While OTC deficiency (OTCD) is inherited in an X-linked manner, all other UCDs follow an autosomal recessive pattern. Moreover, there is evidence that even asymptomatic female carriers of OTCD can develop cognitive defects as a result of episodic hyperammonemia.  

History and Physical

Newborns with UCDs typically appear normal at birth and shortly after that can present with nonspecific signs and symptoms similar to many IEMs or an infection, i.e., lethargy, poor appetite, vomiting, and irritability. IEMs, in general, should be considered in the differential diagnosis of any infant with such signs. Except for arginase deficiency, most infants with severe UCDs rapidly develop cerebral edema, and subsequent neurological problems, resulting from acute hyperammonemia. Unless treated, hyperammonemia from severe UCDs can progress to coma and death. In cases of mild UCDs, hyperammonemia can result from a variety of stressors such as illness and surgery [4].

Evaluation

A key biomarker for UCDs is hyperammonemia (> 150 micromolar for a neonate and > 100 micromolar for an infant) in the absence of high anion gap and with a normal plasma glucose level.  In addition to plasma ammonia, it is useful to obtain plasma amino acids and plasma lactic acid if metabolic acidosis is present.  The laboratory finding characteristic of UCDs include: (a) elevated levels of plasma glutamine and alanine; (b) decreased plasma arginine (except for arginase deficiency) and; (c) high or low plasma citrulline levels.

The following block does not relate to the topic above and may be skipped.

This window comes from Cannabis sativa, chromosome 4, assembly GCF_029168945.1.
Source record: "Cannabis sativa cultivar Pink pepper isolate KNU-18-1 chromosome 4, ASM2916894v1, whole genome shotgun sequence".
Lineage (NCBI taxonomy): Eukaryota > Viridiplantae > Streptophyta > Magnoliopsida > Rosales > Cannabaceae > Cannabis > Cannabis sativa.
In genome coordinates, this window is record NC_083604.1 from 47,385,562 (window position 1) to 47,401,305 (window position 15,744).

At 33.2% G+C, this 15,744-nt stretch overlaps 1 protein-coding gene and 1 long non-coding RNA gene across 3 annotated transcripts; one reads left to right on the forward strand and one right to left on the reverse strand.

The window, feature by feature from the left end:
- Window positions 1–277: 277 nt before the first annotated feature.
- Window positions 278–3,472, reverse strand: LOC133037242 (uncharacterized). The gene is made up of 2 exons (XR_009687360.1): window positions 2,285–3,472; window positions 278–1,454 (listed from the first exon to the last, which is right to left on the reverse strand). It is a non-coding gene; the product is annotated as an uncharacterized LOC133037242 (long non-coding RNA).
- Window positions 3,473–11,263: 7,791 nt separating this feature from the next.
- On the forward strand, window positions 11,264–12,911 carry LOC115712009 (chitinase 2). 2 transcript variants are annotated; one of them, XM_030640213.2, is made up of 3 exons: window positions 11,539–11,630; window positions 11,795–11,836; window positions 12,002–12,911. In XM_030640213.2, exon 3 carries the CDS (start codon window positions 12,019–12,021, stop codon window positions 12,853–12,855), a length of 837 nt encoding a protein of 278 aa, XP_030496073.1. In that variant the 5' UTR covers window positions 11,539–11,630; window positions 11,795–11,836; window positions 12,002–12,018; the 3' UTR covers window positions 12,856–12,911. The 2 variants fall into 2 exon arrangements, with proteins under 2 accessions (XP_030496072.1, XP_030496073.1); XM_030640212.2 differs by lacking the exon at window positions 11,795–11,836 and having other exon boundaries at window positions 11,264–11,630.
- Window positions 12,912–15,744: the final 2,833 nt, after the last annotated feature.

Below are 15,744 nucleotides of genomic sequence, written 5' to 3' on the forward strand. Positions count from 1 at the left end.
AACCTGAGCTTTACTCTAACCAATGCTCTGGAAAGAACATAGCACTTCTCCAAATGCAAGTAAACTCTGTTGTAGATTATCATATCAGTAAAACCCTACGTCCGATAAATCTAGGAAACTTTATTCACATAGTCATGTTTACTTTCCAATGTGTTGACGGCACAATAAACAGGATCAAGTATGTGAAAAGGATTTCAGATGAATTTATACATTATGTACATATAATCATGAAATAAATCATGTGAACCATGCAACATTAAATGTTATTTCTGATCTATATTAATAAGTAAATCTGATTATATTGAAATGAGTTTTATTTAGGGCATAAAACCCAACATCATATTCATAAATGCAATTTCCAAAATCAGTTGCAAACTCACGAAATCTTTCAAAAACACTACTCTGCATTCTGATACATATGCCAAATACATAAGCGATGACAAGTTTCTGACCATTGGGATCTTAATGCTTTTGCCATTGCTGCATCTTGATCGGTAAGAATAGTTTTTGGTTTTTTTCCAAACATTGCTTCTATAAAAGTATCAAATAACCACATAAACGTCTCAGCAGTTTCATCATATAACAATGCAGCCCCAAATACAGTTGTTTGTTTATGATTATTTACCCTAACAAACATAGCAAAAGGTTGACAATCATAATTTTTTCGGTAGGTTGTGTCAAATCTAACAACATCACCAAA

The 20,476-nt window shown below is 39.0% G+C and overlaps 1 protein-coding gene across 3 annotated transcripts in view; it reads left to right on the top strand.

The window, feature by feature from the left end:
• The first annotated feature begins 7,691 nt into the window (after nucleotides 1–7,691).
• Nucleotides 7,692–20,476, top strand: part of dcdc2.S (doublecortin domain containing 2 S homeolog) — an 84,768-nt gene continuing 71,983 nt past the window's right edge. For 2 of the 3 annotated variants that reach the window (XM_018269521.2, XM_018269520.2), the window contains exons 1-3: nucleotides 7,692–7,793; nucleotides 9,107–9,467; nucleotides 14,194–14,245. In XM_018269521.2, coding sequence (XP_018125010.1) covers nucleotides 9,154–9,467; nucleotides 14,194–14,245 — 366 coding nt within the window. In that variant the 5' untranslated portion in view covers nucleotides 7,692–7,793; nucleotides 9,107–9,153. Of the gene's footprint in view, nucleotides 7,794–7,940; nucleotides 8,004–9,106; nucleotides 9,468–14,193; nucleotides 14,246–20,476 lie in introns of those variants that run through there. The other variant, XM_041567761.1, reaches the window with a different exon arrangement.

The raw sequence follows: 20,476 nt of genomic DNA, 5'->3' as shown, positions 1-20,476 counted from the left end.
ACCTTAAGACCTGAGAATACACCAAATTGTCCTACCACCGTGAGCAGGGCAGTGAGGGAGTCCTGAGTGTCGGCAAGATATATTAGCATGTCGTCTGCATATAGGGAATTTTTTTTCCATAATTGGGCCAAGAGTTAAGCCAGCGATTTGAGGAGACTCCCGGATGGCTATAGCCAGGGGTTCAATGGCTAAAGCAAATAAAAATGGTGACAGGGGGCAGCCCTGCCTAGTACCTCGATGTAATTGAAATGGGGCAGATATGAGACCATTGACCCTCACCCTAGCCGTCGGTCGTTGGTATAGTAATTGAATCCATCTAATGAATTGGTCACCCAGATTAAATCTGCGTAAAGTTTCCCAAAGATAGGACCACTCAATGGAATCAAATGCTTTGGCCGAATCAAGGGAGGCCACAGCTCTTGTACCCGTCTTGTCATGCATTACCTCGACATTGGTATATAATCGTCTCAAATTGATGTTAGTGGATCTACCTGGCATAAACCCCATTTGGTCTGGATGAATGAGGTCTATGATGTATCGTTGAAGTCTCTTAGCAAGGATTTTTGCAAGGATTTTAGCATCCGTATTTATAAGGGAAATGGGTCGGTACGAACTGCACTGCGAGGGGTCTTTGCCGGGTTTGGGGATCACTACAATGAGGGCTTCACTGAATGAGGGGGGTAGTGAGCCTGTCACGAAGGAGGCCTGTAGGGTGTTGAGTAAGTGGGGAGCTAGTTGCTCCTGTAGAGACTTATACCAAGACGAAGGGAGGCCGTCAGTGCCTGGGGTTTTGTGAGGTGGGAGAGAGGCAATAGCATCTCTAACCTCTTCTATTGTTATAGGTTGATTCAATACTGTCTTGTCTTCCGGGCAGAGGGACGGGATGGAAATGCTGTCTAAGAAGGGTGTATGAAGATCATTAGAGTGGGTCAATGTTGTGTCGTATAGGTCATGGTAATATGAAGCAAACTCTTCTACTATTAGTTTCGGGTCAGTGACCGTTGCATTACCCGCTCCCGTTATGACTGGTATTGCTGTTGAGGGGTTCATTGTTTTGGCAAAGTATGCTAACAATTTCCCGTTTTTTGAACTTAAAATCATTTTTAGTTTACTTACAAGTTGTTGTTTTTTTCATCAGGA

Treatment / Management

Treatment for UCDs, or any IEM, should be done in consultation with an appropriate genetics/metabolic expert. For neonates with hyperammonemia, the immediate treatment goal is a rapid lowering of ammonia and reducing dietary protein intake. Hemodialysis is very effective at reducing plasma ammonia and should immediately be initiated if elevated hyperammonemia is observed. Ammonia scavenger medications such as Ammonul IV are also useful. Ammonul IV acts by removing glycine and glutamate from plasma thereby their reducing contribution to ammonia formation.